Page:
Murder, greed, corruption, exploitation, adultery and treachery. Chicago certainly makes a killing when it comes to delivering sins, sex and sass.
Set during the Prohibition-era, the international award-winning musical (boasting 6 Tony, 2 Olivier, 1 Grammy, 2 BAFTA and 6 Academy awards) is on tour until December and the stars are bringing their blend of ‘Razzle Dazzle’ to Milton Keynes Theatre this week.
Lucky enough to be in the audience for opening night, I was quickly transported back to the roaring twenties. And I was hooked from the very first explosive entrance and titillating dance routine.
“It was 1963, when everybody called me Baby and it didn’t occur to me to mind” says Frances “Baby” Houseman as the auditorium lights go down and the curtain goes up on Dirty Dancing at Milton Keynes Theatre.
Brought to the stage and now touring after a fabulously successful run at the Aldwych Theatre in London’s West End, the blockbuster 1987 dance film is a firm favourite among women of all ages.
Tickets to this coveted show were the perfect birthday treat. As my mum and I queued to enter the auditorium, it was clear that the audience was largely made up of groups of eager women. These same women would later squeal with excitement when the male lead uttered that immortal line: “Nobody puts Baby in the corner”.
Stunning storytelling and fairytale escapism in Beauty and the Beast
It is always a cause for celebration when a new ballet is choreographed and even more so when the story is Beauty and the Beast, a magical tale that we are all familiar with.
Northern Ballet always offer great storytelling but their latest offering in particular has such a strong narrative flow that the glossy printed programme is simply a lovely souvenir, rather than a necessity to follow the plot.
Beauty and the Beast incorporates a distinctly less challenging storyline than the Company’s previous show, Cleopatra, and the production embodies the fairytale with a romantic eloquence. This a classic story, one that balances the forces of good and evil and emphasises the overarching theme that love can conquer all.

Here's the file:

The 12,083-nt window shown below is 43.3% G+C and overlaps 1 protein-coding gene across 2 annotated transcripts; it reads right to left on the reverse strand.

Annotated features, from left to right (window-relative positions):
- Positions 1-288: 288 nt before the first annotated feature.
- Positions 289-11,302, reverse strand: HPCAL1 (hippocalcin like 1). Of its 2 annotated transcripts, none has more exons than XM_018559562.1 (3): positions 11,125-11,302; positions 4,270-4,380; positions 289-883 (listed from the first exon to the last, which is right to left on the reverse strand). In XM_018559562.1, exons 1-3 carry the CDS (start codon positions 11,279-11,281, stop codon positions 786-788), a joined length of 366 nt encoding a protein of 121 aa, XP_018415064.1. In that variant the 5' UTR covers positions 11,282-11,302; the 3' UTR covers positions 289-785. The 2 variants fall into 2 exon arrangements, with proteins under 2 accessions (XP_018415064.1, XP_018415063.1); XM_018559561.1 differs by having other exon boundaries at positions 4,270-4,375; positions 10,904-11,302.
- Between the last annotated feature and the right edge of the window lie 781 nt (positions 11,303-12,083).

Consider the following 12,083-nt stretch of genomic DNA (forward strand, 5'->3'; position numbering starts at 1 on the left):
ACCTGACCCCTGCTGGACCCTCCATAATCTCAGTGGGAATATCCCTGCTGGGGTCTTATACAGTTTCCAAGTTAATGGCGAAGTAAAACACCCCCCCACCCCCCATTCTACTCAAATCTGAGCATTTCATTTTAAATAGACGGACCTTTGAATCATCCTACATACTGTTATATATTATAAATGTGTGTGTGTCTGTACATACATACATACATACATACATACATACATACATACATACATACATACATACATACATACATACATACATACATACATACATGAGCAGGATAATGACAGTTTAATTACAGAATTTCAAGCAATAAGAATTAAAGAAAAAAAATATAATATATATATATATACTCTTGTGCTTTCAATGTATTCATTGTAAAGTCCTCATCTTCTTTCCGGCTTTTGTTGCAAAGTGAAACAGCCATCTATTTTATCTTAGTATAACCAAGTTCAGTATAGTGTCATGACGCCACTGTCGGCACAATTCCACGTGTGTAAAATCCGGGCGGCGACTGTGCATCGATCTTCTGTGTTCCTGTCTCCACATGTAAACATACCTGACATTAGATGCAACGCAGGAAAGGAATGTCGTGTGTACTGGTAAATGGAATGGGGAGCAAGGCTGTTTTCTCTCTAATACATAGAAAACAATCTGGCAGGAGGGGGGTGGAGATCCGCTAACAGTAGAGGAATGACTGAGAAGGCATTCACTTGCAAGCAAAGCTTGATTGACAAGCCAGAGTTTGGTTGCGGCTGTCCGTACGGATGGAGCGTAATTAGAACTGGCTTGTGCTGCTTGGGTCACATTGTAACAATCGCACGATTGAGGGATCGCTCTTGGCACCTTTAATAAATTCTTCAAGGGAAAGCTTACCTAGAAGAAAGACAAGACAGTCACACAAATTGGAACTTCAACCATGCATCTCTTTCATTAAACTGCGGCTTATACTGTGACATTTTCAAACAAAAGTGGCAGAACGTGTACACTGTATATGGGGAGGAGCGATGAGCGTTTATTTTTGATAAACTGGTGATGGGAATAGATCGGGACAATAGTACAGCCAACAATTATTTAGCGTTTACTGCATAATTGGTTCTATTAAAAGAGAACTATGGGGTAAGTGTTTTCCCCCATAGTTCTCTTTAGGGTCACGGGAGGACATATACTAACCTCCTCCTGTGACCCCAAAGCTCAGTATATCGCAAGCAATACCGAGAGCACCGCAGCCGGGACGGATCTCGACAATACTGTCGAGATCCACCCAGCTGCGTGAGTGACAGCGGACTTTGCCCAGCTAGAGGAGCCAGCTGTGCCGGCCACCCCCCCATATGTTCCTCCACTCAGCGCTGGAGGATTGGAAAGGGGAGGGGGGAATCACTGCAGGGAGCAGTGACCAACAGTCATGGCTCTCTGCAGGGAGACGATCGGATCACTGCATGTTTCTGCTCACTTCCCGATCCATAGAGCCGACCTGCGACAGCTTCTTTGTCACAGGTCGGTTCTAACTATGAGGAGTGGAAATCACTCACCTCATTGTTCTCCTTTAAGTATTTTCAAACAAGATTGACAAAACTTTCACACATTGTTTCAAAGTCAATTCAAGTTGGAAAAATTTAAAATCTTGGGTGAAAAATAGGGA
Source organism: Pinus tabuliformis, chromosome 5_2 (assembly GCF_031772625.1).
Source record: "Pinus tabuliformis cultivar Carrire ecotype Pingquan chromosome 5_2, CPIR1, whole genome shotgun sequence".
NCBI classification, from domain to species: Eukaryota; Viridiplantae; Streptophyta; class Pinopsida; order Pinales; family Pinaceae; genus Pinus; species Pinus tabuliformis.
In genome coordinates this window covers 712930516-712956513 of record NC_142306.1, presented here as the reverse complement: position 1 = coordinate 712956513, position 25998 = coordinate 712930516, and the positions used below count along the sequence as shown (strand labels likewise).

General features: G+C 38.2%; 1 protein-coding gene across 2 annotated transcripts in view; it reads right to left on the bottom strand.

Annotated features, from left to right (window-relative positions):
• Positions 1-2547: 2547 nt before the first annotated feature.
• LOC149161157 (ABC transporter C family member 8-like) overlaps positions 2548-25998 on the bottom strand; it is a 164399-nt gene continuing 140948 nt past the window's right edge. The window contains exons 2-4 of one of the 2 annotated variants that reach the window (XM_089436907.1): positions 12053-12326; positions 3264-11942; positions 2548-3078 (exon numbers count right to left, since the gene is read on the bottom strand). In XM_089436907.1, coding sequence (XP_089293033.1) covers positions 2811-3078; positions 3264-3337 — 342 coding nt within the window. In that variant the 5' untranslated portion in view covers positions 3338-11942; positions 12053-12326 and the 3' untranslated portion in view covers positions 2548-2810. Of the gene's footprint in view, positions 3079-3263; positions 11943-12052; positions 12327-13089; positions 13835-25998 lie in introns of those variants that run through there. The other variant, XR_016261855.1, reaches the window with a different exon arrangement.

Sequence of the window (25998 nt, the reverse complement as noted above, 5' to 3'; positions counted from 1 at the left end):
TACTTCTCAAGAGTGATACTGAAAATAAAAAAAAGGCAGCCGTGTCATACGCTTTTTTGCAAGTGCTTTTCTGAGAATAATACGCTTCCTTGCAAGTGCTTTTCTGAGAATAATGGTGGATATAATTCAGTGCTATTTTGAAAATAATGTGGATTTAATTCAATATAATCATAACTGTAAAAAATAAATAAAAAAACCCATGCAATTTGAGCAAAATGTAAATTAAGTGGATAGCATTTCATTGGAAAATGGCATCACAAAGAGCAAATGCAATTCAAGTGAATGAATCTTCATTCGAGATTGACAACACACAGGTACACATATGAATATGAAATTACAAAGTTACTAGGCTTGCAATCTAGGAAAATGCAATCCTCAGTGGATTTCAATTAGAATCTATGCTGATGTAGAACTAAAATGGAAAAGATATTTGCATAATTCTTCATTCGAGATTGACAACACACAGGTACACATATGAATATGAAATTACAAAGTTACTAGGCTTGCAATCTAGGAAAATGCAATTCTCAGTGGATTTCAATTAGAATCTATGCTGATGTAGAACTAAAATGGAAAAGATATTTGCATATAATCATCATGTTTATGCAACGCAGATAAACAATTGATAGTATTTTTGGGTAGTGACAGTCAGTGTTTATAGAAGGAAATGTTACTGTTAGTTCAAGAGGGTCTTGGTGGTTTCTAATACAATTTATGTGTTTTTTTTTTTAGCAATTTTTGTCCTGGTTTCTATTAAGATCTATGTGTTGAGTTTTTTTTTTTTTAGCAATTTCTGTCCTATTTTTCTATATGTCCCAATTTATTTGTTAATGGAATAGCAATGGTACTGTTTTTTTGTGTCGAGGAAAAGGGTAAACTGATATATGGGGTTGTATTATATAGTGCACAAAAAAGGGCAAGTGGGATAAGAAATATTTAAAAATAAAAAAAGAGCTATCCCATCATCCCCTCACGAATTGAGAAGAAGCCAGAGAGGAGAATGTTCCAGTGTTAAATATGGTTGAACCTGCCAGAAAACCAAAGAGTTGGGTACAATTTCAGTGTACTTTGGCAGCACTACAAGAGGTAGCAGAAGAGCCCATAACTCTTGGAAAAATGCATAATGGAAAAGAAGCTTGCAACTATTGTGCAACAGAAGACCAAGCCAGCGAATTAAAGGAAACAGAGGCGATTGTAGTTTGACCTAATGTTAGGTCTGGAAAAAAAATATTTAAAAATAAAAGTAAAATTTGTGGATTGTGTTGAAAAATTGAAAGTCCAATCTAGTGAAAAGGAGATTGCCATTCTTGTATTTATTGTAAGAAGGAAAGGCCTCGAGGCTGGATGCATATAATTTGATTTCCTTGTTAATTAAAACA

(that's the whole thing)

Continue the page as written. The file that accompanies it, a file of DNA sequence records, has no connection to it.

An enchanting “Shrektacular” at Shrek The Musical
Shrek The Musical is based on the 2001 DreamWorks film, a firm family favourite. Capturing the magic of animation, the show begins with sets that open up like the pages of a children’s storybook. Directed by Rob Ashford and Jason Moore at the Theatre Royal, Drury Lane, the production brings the unforgettable film characters to life and explores their underlying feelings and motives.
A trip to theatreland is always magical but never more so than when the unlikely hero is a green ogre who finds himself caught up in a rescue mission more suited to a handsome knight in shining armour.
Settled into a brilliant front row seat, I sat back in ready anticipation as a green glow was cast onstage and Shrek ambled out from the wings, keen to tell us his story and describe the persecution he has faced.
Strictly Gershwin dance show is guaranteed to get toes tapping and spirits soaring!
Billed as a dazzling homage to American composer George Gershwin, the big band era and the glamour of musical motion pictures, Strictly Gershwin is coming to Milton Keynes Theatre.
The piece was premiered in 2008 at the Royal Albert Hall as part of English National Ballet’s hugely popular and successful series of in-the-round ballet productions.
Now, this month, the full company of 67 dancers and a live jazz orchestra are bringing a proscenium arch version of the show to the new city.